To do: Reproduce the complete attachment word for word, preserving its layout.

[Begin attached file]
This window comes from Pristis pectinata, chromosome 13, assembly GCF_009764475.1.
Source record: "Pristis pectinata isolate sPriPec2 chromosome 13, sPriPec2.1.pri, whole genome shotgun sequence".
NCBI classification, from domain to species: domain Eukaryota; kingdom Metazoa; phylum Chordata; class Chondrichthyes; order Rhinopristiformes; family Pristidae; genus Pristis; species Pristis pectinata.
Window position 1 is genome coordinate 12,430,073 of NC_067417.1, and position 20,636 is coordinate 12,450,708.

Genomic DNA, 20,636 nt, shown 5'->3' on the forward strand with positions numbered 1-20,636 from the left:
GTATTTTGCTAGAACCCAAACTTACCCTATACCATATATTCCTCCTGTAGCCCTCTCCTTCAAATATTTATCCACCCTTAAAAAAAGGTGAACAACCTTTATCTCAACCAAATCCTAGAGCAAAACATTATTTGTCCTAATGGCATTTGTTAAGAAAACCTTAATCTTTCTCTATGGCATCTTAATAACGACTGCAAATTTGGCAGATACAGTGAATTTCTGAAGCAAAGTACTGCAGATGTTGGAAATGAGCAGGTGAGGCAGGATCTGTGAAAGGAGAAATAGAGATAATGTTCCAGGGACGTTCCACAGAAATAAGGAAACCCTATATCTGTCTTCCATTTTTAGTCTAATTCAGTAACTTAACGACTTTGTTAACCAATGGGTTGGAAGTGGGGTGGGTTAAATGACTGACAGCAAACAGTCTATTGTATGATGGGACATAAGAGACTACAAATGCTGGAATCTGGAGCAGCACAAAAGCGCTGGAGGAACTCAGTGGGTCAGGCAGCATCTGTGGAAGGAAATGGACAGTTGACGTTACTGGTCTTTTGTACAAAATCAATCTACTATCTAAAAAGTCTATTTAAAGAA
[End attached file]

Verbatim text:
This window comes from Pristis pectinata, chromosome 13, assembly GCF_009764475.1.
Source record: "Pristis pectinata isolate sPriPec2 chromosome 13, sPriPec2.1.pri, whole genome shotgun sequence".
NCBI classification, from domain to species: domain Eukaryota; kingdom Metazoa; phylum Chordata; class Chondrichthyes; order Rhinopristiformes; family Pristidae; genus Pristis; species Pristis pectinata.
Window position 1 is genome coordinate 12,430,073 of NC_067417.1, and position 20,636 is coordinate 12,450,708.

Genomic DNA, 20,636 nt, shown 5'->3' on the forward strand with positions numbered 1-20,636 from the left:
GTATTTTGCTAGAACCCAAACTTACCCTATACCATATATTCCTCCTGTAGCCCTCTCCTTCAAATATTTATCCACCCTTAAAAAAAGGTGAACAACCTTTATCTCAACCAAATCCTAGAGCAAAACATTATTTGTCCTAATGGCATTTGTTAAGAAAACCTTAATCTTTCTCTATGGCATCTTAATAACGACTGCAAATTTGGCAGATACAGTGAATTTCTGAAGCAAAGTACTGCAGATGTTGGAAATGAGCAGGTGAGGCAGGATCTGTGAAAGGAGAAATAGAGATAATGTTCCAGGGACGTTCCACAGAAATAAGGAAACCCTATATCTGTCTTCCATTTTTAGTCTAATTCAGTAACTTAACGACTTTGTTAACCAATGGGTTGGAAGTGGGGTGGGTTAAATGACTGACAGCAAACAGTCTATTGTATGATGGGACATAAGAGACTACAAATGCTGGAATCTGGAGCAGCACAAAAGCGCTGGAGGAACTCAGTGGGTCAGGCAGCATCTGTGGAAGGAAATGGACAGTTGACGTTACTGGTCTTTTGTACAAAATCAATCTACTATCTAAAAAGTCTATTTAAAGAA